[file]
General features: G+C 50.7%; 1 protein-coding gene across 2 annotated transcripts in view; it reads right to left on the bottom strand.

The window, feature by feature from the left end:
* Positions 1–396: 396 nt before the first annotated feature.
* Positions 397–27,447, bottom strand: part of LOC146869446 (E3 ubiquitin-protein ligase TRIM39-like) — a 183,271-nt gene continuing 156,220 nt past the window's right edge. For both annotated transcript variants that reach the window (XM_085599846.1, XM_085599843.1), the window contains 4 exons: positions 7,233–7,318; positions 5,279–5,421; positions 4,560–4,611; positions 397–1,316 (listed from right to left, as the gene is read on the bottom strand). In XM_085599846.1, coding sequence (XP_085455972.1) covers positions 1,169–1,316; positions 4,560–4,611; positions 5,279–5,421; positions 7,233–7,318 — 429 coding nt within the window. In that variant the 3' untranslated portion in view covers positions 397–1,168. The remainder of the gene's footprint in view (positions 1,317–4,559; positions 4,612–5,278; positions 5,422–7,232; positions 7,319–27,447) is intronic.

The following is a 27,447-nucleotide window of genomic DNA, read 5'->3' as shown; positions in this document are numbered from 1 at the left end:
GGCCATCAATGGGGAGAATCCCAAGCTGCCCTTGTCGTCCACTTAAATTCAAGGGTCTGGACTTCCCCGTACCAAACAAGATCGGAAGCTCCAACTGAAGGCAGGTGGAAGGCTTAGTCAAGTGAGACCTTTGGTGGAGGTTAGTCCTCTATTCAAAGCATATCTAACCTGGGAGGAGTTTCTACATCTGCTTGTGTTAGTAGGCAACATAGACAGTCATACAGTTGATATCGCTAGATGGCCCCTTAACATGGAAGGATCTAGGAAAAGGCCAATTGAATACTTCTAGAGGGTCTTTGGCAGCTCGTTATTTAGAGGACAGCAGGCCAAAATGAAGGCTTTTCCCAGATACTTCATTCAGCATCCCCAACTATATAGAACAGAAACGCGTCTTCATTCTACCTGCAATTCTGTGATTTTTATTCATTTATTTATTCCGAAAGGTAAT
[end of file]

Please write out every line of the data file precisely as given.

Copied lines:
General features: G+C 50.7%; 1 protein-coding gene across 2 annotated transcripts in view; it reads right to left on the bottom strand.

The window, feature by feature from the left end:
* Positions 1–396: 396 nt before the first annotated feature.
* Positions 397–27,447, bottom strand: part of LOC146869446 (E3 ubiquitin-protein ligase TRIM39-like) — a 183,271-nt gene continuing 156,220 nt past the window's right edge. For both annotated transcript variants that reach the window (XM_085599846.1, XM_085599843.1), the window contains 4 exons: positions 7,233–7,318; positions 5,279–5,421; positions 4,560–4,611; positions 397–1,316 (listed from right to left, as the gene is read on the bottom strand). In XM_085599846.1, coding sequence (XP_085455972.1) covers positions 1,169–1,316; positions 4,560–4,611; positions 5,279–5,421; positions 7,233–7,318 — 429 coding nt within the window. In that variant the 3' untranslated portion in view covers positions 397–1,168. The remainder of the gene's footprint in view (positions 1,317–4,559; positions 4,612–5,278; positions 5,422–7,232; positions 7,319–27,447) is intronic.

The following is a 27,447-nucleotide window of genomic DNA, read 5'->3' as shown; positions in this document are numbered from 1 at the left end:
GGCCATCAATGGGGAGAATCCCAAGCTGCCCTTGTCGTCCACTTAAATTCAAGGGTCTGGACTTCCCCGTACCAAACAAGATCGGAAGCTCCAACTGAAGGCAGGTGGAAGGCTTAGTCAAGTGAGACCTTTGGTGGAGGTTAGTCCTCTATTCAAAGCATATCTAACCTGGGAGGAGTTTCTACATCTGCTTGTGTTAGTAGGCAACATAGACAGTCATACAGTTGATATCGCTAGATGGCCCCTTAACATGGAAGGATCTAGGAAAAGGCCAATTGAATACTTCTAGAGGGTCTTTGGCAGCTCGTTATTTAGAGGACAGCAGGCCAAAATGAAGGCTTTTCCCAGATACTTCATTCAGCATCCCCAACTATATAGAACAGAAACGCGTCTTCATTCTACCTGCAATTCTGTGATTTTTATTCATTTATTTATTCCGAAAGGTAAT